As the countdown to Aditya-L1, India’s first solar mission to the Sun, begins, former International Space Station commander Chris Hadfield hailed India’s “technological prowess” and said everyone on Earth is “counting on technology”.
The launch of India’s Sun Mission is scheduled at 11:50 am today from Sriharikota, Andhra Pradesh, with all launch rehearsals and in-vehicle tests completed.
Aditya-L1 is India’s first solar space probe and will be launched by PSLV-C57. It will carry seven different payloads for a detailed study of the Sun, four of which will observe the light from the Sun and the other three will measure the location parameters of the plasma and magnetic fields.
In an exclusive interview with ANI, former astronaut Chris Hadfield talks about how the findings of the Aditya L-1 mission will impact human spaceflight.
“So putting something like the Aditya L-1 between us and the Sun, to sense those things, to better understand how the Sun works and the threats to Earth, to protect us as humans is good for everyone. But, of course, our power grid, our Internet grid, and the thousands of satellites that we rely on Everything is in orbit,” he said.
Aditya-L1 will be placed in a halo orbit around Lagrangian Point 1 (or L1), 1.5 million km from Earth in the direction of the Sun. The distance is expected to be covered in four months.
Mr Hadfield expressed the international space fraternity’s expectations from the Aditya L-1, saying, “Well, everyone on Earth believes in the technology to have electricity in their homes and businesses… We really do. A complex interconnected global power and data system… It’s really useful. Information, not just for ISRO, obviously not just for the Indian space programme, but space weather is important to the world.”
Major objectives of India’s solar mission include the physics of the solar corona and its heating mechanism, acceleration of the solar wind, coupling and dynamics of the solar atmosphere, diffusion and temperature anisotropy of the solar wind, and the origin of coronal mass ejections (CME). Combustion and Near-Earth Space Weather.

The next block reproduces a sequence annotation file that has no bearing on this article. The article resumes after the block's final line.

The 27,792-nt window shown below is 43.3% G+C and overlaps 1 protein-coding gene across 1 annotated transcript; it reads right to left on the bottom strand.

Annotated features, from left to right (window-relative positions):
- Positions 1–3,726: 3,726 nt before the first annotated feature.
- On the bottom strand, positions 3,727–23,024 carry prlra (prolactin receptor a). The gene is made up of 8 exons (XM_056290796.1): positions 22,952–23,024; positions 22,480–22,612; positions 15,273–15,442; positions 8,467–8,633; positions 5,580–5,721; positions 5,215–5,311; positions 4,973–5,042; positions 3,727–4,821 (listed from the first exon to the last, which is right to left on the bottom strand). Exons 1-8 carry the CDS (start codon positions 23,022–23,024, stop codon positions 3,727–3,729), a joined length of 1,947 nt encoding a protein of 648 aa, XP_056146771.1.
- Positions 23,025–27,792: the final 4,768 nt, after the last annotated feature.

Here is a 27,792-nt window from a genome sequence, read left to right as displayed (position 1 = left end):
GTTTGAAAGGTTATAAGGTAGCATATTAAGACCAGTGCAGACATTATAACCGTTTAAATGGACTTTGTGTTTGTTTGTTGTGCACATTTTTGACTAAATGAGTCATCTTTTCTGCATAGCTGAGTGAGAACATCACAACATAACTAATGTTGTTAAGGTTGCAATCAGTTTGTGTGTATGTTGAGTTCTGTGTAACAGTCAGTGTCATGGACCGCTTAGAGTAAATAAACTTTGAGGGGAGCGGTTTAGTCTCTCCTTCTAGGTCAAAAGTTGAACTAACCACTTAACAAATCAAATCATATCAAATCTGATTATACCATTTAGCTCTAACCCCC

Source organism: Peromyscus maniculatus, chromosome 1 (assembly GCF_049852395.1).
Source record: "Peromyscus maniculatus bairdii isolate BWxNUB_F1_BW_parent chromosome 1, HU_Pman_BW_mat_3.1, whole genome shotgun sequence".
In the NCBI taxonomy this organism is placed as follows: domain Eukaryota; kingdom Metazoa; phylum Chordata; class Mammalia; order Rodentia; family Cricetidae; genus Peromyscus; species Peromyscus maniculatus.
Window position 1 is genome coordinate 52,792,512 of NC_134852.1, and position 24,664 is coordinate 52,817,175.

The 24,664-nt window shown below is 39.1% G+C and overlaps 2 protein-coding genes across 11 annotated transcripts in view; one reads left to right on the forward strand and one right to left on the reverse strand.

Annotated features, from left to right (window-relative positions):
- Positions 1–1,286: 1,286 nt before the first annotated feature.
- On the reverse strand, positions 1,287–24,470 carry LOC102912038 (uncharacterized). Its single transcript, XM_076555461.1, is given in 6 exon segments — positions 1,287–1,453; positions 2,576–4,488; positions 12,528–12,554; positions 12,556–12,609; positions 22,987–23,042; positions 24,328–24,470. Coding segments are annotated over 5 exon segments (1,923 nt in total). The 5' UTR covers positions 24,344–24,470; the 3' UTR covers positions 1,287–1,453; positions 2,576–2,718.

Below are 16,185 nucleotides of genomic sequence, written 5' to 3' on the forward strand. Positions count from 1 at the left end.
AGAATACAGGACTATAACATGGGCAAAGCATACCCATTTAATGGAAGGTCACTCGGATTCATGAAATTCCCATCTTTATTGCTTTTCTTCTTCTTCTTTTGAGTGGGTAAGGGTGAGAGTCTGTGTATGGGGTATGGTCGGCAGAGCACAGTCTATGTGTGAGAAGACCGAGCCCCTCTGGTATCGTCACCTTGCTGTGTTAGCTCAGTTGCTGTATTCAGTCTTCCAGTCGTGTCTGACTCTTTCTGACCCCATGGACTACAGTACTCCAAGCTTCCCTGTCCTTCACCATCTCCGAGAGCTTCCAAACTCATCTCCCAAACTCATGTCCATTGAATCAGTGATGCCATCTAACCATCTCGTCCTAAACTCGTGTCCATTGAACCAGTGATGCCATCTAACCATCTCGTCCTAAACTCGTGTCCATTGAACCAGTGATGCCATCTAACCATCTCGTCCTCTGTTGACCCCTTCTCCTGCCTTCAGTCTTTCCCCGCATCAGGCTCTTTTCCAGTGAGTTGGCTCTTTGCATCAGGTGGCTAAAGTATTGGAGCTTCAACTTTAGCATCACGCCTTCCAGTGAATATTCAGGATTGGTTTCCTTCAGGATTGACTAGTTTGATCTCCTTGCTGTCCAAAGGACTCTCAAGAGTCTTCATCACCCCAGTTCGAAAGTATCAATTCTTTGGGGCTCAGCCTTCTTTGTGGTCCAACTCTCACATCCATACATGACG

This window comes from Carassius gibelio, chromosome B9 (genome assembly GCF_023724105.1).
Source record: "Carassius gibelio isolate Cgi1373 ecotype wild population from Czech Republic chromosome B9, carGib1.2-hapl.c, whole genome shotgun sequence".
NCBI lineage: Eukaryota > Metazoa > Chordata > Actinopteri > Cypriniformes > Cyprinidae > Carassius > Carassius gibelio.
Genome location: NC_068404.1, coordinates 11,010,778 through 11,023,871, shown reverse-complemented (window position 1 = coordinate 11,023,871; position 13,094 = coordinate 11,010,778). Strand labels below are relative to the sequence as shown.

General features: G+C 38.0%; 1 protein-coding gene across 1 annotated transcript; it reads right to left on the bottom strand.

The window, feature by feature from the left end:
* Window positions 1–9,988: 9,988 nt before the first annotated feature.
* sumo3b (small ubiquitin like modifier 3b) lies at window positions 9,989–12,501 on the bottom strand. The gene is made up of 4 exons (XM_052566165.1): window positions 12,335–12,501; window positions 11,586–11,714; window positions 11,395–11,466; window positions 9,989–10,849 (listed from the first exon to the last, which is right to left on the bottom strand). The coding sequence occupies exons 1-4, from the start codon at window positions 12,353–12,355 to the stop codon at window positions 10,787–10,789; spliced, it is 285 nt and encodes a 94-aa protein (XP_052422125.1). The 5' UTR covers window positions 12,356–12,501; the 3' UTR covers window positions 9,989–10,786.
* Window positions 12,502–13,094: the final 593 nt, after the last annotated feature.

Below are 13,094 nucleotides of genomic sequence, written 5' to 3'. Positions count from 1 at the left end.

The Sun’s atmosphere, the corona, is what we see during a total solar eclipse. A coronagraph like the VELC is an instrument that cuts light from the Sun’s disk so that it can image the faintest corona at all times, according to the Bengaluru-based Indian Astrophysical Institute.
Chris Hadfield said the successful landing of ISRO’s lunar probe Chandrayaan-3 was “a strong demonstration of the increased capability of Indian technology”.
“This is a historic moment for India and the world.”
He praised India’s technological progress, saying, “This example of landing on the moon and sending a probe to the sun or at least observing the sun and preparing Indian astronauts to fly in space is a great example for everyone. India, but for everyone around the world, the Indian technological prowess is there now and all that is to come.” It also gives a clue.”
Regarding India’s Moon Mission (Chandrayaan-3) budget, Chris Hadfield, former commander of the International Space Station, said, “It is very important to put the budget in perspective… compared to everything else that the Indian government is doing. That’s like 100th of 1% of the total budget…compared to what other countries spend.Do something similar, it’s one of India’s great strengths…it makes them (India) very competitive…the cheapest and most successful way India landed on the moon. , is a testament to all those Indian aerospace companies. Something that can be done for much less money than the rest of the world is a good business model.”
In the context of pushing for an economic way to turn the technology into a profitable space business, the former commander of the International Space Station also said, “India is in a very strong leverage position to do that.”
“I think Prime Minister Narendra Modi has seen this over the years. He’s been directly involved with the Indian Space and Research Institute. So, it’s a very smart move now on the part of India’s leadership. To develop it, but in the process of privatizing it, so that businesses and the people of India will benefit.” said Mr Hadfield.
Astronaut Chris Hadfield wrote ‘Apollo Murders’ and is set to release the sequel to ‘The Defector’ in October.
“My new book is ‘The Defector,’ which comes out on October 10. It’s a thriller fiction, alternate history fiction. And everything in the book is true, but it’s really fun to weave in a plot. Astronauts and test pilots and the space program and the nuclear program. was going on,” he said.